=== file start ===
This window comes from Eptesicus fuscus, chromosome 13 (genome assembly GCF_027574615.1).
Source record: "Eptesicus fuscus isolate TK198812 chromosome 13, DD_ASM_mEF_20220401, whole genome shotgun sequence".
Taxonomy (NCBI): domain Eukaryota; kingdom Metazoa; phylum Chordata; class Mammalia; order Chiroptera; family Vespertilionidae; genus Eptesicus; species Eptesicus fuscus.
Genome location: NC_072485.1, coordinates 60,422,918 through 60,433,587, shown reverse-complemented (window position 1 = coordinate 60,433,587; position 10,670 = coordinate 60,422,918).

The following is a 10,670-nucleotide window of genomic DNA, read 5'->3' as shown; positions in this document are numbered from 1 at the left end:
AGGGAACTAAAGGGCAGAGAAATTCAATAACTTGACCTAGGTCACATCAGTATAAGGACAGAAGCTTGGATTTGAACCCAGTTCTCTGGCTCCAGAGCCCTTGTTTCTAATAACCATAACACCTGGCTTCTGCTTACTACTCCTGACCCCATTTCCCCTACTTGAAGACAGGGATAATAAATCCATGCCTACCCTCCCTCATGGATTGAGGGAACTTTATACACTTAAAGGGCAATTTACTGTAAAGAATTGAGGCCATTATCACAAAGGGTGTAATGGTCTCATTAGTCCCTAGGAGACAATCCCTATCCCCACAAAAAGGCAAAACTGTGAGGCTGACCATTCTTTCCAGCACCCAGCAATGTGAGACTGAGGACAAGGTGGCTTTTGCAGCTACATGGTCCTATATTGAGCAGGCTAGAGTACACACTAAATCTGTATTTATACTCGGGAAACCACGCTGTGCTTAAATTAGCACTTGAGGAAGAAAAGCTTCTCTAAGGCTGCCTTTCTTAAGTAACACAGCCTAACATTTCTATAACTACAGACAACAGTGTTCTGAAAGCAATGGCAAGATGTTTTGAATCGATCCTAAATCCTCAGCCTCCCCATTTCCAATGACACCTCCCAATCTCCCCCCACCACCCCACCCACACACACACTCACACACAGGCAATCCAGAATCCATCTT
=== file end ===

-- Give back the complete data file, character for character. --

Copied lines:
This window comes from Eptesicus fuscus, chromosome 13 (genome assembly GCF_027574615.1).
Source record: "Eptesicus fuscus isolate TK198812 chromosome 13, DD_ASM_mEF_20220401, whole genome shotgun sequence".
Taxonomy (NCBI): domain Eukaryota; kingdom Metazoa; phylum Chordata; class Mammalia; order Chiroptera; family Vespertilionidae; genus Eptesicus; species Eptesicus fuscus.
Genome location: NC_072485.1, coordinates 60,422,918 through 60,433,587, shown reverse-complemented (window position 1 = coordinate 60,433,587; position 10,670 = coordinate 60,422,918).

The following is a 10,670-nucleotide window of genomic DNA, read 5'->3' as shown; positions in this document are numbered from 1 at the left end:
AGGGAACTAAAGGGCAGAGAAATTCAATAACTTGACCTAGGTCACATCAGTATAAGGACAGAAGCTTGGATTTGAACCCAGTTCTCTGGCTCCAGAGCCCTTGTTTCTAATAACCATAACACCTGGCTTCTGCTTACTACTCCTGACCCCATTTCCCCTACTTGAAGACAGGGATAATAAATCCATGCCTACCCTCCCTCATGGATTGAGGGAACTTTATACACTTAAAGGGCAATTTACTGTAAAGAATTGAGGCCATTATCACAAAGGGTGTAATGGTCTCATTAGTCCCTAGGAGACAATCCCTATCCCCACAAAAAGGCAAAACTGTGAGGCTGACCATTCTTTCCAGCACCCAGCAATGTGAGACTGAGGACAAGGTGGCTTTTGCAGCTACATGGTCCTATATTGAGCAGGCTAGAGTACACACTAAATCTGTATTTATACTCGGGAAACCACGCTGTGCTTAAATTAGCACTTGAGGAAGAAAAGCTTCTCTAAGGCTGCCTTTCTTAAGTAACACAGCCTAACATTTCTATAACTACAGACAACAGTGTTCTGAAAGCAATGGCAAGATGTTTTGAATCGATCCTAAATCCTCAGCCTCCCCATTTCCAATGACACCTCCCAATCTCCCCCCACCACCCCACCCACACACACACTCACACACAGGCAATCCAGAATCCATCTT